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Ancient Roman family
Denarius issued by Aulus Postumius Albinus, moneyer in 96 BC. The obverse depicts a head of Diana, inscribed Roma, while the reverse features three horsemen trampling a fallen enemy.
The gens Postumia was a noble patrician family at ancient Rome. Throughout the history of the Republic, the Postumii frequently occupied the chief magistracies of the Roman state, beginning with Publius Postumius Tubertus, consul in 505 BC, the fifth year of the Republic. Although like much of the old Roman aristocracy, the Postumii faded for a time into obscurity under the Empire, individuals bearing the name of Postumius again filled a number of important offices from the second century AD to the end of the Western Empire.
The nomenPostumius is a patronymic surname, derived from the praenomenPostumus, which presumably belonged to the ancestor of the gens. That name is derived from the Latin adjective, postremus, meaning "last" or "hindmost," originally indicating a last-born or youngest child. However, its meaning has long been confounded with that of posthumous, indicating a child born after the death of the father; this misunderstanding is fostered by the fact that a posthumous child is also necessarily the youngest.
The most prominent families of the Postumii during the early Republic favored the praenomina Aulus, Spurius, and Lucius, with Marcus, Publius, and Quintus receiving lesser use. Other names are occasionally found toward the end of the Republic, including Gaius, Gnaeus, and Titus.
In the later Republic other surnames are found among the Postumii, including Megellus; Pyrgensis, from the Etruscan city of Pyrgi; Tempsanus, from Temesa, a city of Magna Graecia; and Tympanus, from tympanum, a drum. A few of Postumii without cognomina are known from various sources.
Aulus Postumius A. f. A. n. Albinus, served under Aemilius Paullus in 168 BC, he was given custody of Perseus. As consul in 151, he was imprisoned by the tribunes of the plebs for pursuing the levy with too much vigor. Later an ambassador to Greece, where he was well received, he wrote extensively in Greek, including a history of Rome, which was poorly regarded by other writers.
Spurius Postumius (Sp. f.) Albinus, consul in 110 BC, had command of the war against Jugurtha, but took no offensive action, either through indecision, susceptibility to the deceptions of the Numidian king, or, some alleged, bribery. He was subsequently condemned by the lex Mamilia, a law punishing those who had aided Jugurtha.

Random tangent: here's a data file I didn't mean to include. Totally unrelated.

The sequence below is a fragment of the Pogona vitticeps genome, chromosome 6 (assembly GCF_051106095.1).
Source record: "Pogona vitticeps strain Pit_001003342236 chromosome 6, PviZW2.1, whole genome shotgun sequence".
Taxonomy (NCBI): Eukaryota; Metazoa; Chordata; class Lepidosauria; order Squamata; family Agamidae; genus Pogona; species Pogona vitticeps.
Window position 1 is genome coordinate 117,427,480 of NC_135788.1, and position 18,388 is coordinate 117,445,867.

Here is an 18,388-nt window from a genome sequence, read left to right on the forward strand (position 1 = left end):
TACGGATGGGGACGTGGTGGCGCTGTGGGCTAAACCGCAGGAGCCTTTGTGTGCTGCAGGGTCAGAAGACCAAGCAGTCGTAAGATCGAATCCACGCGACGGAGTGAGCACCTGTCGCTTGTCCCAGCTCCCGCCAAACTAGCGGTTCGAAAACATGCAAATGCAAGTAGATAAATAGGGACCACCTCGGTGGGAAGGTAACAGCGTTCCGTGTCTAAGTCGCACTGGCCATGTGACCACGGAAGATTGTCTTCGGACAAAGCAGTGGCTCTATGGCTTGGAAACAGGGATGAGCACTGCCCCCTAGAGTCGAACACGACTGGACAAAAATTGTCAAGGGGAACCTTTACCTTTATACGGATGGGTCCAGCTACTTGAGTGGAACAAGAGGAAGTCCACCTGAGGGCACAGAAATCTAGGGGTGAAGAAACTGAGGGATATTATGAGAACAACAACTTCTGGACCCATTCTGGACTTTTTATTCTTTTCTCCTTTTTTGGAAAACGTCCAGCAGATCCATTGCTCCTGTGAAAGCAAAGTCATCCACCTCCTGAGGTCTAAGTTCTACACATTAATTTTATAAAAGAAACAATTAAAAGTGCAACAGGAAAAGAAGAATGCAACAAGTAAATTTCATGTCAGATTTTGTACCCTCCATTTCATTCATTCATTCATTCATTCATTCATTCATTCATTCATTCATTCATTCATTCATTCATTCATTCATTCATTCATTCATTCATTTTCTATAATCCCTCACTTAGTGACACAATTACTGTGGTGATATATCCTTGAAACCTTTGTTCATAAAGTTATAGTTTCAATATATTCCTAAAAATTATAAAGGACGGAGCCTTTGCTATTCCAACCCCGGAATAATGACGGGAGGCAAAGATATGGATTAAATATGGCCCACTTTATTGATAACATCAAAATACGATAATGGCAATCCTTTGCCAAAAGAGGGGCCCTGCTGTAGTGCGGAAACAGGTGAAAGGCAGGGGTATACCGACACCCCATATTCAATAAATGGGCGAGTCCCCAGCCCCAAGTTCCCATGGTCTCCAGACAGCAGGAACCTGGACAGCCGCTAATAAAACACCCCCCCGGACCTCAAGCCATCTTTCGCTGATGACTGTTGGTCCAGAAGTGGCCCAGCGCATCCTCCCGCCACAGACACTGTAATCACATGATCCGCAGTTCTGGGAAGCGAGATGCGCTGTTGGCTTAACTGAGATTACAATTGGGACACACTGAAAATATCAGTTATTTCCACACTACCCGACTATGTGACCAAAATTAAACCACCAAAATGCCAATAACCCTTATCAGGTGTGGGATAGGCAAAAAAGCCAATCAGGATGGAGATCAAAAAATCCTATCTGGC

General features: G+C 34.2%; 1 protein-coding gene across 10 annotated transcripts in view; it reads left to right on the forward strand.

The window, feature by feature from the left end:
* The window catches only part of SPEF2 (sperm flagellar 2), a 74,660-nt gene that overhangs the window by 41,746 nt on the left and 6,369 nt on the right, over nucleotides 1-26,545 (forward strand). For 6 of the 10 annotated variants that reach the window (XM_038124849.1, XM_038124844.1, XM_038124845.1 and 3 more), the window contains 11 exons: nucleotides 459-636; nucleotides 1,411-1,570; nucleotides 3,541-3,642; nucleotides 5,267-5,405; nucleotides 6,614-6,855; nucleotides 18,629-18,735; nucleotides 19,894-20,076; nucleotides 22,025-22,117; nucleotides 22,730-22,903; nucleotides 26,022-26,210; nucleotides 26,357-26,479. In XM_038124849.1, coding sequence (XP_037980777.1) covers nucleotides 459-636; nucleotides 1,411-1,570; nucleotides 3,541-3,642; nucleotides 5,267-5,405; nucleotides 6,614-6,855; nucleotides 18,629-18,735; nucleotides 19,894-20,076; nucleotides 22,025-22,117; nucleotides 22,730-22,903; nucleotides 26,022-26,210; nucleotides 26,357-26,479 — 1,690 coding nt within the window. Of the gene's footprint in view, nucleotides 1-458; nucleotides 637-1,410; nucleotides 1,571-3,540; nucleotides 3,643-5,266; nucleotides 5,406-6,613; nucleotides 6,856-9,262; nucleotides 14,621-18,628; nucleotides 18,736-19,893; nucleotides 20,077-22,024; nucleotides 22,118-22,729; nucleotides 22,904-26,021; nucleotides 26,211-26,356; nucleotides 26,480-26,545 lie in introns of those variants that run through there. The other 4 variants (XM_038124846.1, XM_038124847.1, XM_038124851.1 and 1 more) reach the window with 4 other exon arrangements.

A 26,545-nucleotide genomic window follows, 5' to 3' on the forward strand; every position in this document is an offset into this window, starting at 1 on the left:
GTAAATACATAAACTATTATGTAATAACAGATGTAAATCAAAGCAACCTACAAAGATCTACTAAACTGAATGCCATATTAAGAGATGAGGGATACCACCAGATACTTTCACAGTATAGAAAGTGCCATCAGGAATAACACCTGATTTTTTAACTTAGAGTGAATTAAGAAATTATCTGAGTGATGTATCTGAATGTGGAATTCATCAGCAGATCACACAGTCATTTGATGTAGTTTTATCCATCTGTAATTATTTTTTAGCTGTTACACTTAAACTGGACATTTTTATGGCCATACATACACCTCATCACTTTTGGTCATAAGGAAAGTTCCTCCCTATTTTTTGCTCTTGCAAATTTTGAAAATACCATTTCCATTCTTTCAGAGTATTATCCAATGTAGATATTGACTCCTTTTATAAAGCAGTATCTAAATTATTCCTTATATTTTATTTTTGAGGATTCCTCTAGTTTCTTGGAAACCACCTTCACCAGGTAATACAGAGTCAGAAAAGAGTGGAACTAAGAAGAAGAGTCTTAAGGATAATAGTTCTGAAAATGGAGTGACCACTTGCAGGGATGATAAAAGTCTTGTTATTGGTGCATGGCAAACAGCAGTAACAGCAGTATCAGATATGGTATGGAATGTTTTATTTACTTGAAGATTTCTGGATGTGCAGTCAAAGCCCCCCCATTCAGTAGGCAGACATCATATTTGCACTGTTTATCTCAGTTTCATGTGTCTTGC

Aulus Postumius (Sp. f.) Albinus, legate under his brother, the consul Spurius, during the Jugurthine war, he was lured into an ambush and defeated by Jugurtha, and forced to submit. He was consul in 99 BC, and ten years later commander of a Roman fleet during the Social War, in the course of which he was murdered by his own men.
Aulus Postumius Albinus, placed in command of Sicily by Caesar in 48 BC.
Decimus Junius (D. f. D. n.) Brutus Albinus, a descendant of the Junii Bruti, was adopted by an unknown Aulus Postumius Albinus. Caesar placed him in command of his fleet during the Civil War, but Brutus would become one of his assassins.
Lucius Postumius S. f. (Megellus), father of Lucius Postumius Megellus, consul in 305, 294, and 291 BC.
Lucius Postumius L. f. S. n. Megellus, consul in 305 BC, during the Second Samnite War, captured a number of towns from the Samnites. Consul for the second time in 294, during the Third Samnite War, he defeated the Samnites and the Etruscans, and received a triumph. In his third consulship, BC 291, he captured Cominium, but made a number of enemies through his conduct, and was fined a previously unheard-of 500,000 asses.
Postumia, a Vestal Virgin, was accused of unchastity in 420 BC, apparently due to her taste in fashionable clothing and unseemly gregariousness. Although reprimanded by the Pontifex Maximus for her lack of humility, she was acquitted of the charges.
Lucius Postumius Tempsanus, praetor in 185 BC, was sent to deal with an insurrection in the neighborhood of Tarentum, which he put down with great severity. He also sought out fugitives alleged to have celebrated the Bacchanalia, after the panic attending the discovery of the rites at Rome.
Postumius, divined that Sulla would succeed in his endeavours, either before a battle with the Samnites in 90 BC, or during his march on Rome in 88. Postumius volunteered to be placed in chains, and put to death if he proved mistaken.
Lucius Postumius, praetor in 90 BC, was killed by the Samnites at Nola.
Marcus Postumius, a quaestor serving under Verres during his administration of Sicily in 73 BC.
Gaius Postumius Pollio, an architect, and probably the builder of the temple of Apollo at Tarracina. He was the master of Gaius Cocceius, who after receiving his freedom built the temple of Augustus at Puteoli.
^Niebuhr suggests that the Postumii bore the surname Regillensis as a result of having come from the town of Regillum, rather than from the battle. This is how the same cognomen came to be used by the early Claudii, who were residents of Regillum. Livy states that Scipio Africanus was the first to acquire a surname as the result of his military feats. However, the Romans themselves believed that the Postumii bore the surname Regillensis as a consequence of the battle, while the Claudii obtained it from their residence.
^ abcdeCrawford, Roman Republican Coinage, pp. 281, 335, 389.
^ abcDictionary of Greek and Roman Biography and Mythology, vol. III, p. 510 ("Postumia Gens").